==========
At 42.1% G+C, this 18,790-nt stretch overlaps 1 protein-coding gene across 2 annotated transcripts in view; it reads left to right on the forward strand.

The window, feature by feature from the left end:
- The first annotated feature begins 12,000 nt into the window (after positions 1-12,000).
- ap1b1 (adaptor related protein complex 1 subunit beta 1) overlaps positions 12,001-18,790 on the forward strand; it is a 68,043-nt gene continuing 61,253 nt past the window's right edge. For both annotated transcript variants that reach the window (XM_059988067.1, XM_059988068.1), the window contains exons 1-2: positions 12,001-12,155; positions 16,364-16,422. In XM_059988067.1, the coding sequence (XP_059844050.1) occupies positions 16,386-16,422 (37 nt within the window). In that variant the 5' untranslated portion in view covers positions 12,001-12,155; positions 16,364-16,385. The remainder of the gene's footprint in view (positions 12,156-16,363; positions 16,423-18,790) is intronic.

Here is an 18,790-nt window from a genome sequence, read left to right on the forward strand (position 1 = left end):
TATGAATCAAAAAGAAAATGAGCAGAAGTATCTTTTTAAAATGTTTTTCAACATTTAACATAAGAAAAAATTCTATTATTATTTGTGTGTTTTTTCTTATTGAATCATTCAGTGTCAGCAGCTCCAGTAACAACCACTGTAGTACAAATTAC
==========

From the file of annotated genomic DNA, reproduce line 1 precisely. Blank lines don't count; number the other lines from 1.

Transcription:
At 42.1% G+C, this 18,790-nt stretch overlaps 1 protein-coding gene across 2 annotated transcripts in view; it reads left to right on the forward strand.